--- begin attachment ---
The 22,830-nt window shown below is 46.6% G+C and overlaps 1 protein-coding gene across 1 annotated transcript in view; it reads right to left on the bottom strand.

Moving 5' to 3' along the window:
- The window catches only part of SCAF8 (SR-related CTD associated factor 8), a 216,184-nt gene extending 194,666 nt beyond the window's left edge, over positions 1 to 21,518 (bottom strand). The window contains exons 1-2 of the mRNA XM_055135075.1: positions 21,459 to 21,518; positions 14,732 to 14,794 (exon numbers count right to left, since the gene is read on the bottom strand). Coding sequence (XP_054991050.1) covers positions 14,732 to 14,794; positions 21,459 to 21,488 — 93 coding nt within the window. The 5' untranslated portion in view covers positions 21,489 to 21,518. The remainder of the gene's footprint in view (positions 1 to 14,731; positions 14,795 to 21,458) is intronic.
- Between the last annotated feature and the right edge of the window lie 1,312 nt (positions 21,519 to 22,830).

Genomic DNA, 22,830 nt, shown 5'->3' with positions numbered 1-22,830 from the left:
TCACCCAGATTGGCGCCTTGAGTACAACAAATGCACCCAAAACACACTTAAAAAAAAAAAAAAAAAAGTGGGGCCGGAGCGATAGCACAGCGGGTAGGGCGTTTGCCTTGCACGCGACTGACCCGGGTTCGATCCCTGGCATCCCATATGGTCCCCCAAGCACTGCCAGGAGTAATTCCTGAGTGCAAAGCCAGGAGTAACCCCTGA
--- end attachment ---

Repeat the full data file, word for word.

The 22,830-nt window shown below is 46.6% G+C and overlaps 1 protein-coding gene across 1 annotated transcript in view; it reads right to left on the bottom strand.

Moving 5' to 3' along the window:
- The window catches only part of SCAF8 (SR-related CTD associated factor 8), a 216,184-nt gene extending 194,666 nt beyond the window's left edge, over positions 1 to 21,518 (bottom strand). The window contains exons 1-2 of the mRNA XM_055135075.1: positions 21,459 to 21,518; positions 14,732 to 14,794 (exon numbers count right to left, since the gene is read on the bottom strand). Coding sequence (XP_054991050.1) covers positions 14,732 to 14,794; positions 21,459 to 21,488 — 93 coding nt within the window. The 5' untranslated portion in view covers positions 21,489 to 21,518. The remainder of the gene's footprint in view (positions 1 to 14,731; positions 14,795 to 21,458) is intronic.
- Between the last annotated feature and the right edge of the window lie 1,312 nt (positions 21,519 to 22,830).

Genomic DNA, 22,830 nt, shown 5'->3' with positions numbered 1-22,830 from the left:
TCACCCAGATTGGCGCCTTGAGTACAACAAATGCACCCAAAACACACTTAAAAAAAAAAAAAAAAAAGTGGGGCCGGAGCGATAGCACAGCGGGTAGGGCGTTTGCCTTGCACGCGACTGACCCGGGTTCGATCCCTGGCATCCCATATGGTCCCCCAAGCACTGCCAGGAGTAATTCCTGAGTGCAAAGCCAGGAGTAACCCCTGA